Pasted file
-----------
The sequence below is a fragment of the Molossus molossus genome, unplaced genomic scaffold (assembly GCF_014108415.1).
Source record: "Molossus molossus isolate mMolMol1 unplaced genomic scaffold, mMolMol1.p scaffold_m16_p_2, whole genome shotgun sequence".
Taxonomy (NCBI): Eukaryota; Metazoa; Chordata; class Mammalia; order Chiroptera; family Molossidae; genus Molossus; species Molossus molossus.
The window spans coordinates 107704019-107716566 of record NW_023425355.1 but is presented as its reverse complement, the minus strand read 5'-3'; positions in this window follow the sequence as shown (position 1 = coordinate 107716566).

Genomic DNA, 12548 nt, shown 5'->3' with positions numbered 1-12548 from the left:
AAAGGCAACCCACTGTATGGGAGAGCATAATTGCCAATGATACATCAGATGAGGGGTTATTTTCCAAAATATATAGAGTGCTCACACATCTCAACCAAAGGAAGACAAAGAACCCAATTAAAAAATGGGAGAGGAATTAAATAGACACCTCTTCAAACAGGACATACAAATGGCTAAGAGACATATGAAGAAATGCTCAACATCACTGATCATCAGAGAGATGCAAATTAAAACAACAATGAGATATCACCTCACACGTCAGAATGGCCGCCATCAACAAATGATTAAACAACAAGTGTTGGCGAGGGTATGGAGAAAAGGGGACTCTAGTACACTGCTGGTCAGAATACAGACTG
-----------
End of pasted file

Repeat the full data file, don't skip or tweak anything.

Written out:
The sequence below is a fragment of the Molossus molossus genome, unplaced genomic scaffold (assembly GCF_014108415.1).
Source record: "Molossus molossus isolate mMolMol1 unplaced genomic scaffold, mMolMol1.p scaffold_m16_p_2, whole genome shotgun sequence".
Taxonomy (NCBI): Eukaryota; Metazoa; Chordata; class Mammalia; order Chiroptera; family Molossidae; genus Molossus; species Molossus molossus.
The window spans coordinates 107704019-107716566 of record NW_023425355.1 but is presented as its reverse complement, the minus strand read 5'-3'; positions in this window follow the sequence as shown (position 1 = coordinate 107716566).

Genomic DNA, 12548 nt, shown 5'->3' with positions numbered 1-12548 from the left:
AAAGGCAACCCACTGTATGGGAGAGCATAATTGCCAATGATACATCAGATGAGGGGTTATTTTCCAAAATATATAGAGTGCTCACACATCTCAACCAAAGGAAGACAAAGAACCCAATTAAAAAATGGGAGAGGAATTAAATAGACACCTCTTCAAACAGGACATACAAATGGCTAAGAGACATATGAAGAAATGCTCAACATCACTGATCATCAGAGAGATGCAAATTAAAACAACAATGAGATATCACCTCACACGTCAGAATGGCCGCCATCAACAAATGATTAAACAACAAGTGTTGGCGAGGGTATGGAGAAAAGGGGACTCTAGTACACTGCTGGTCAGAATACAGACTG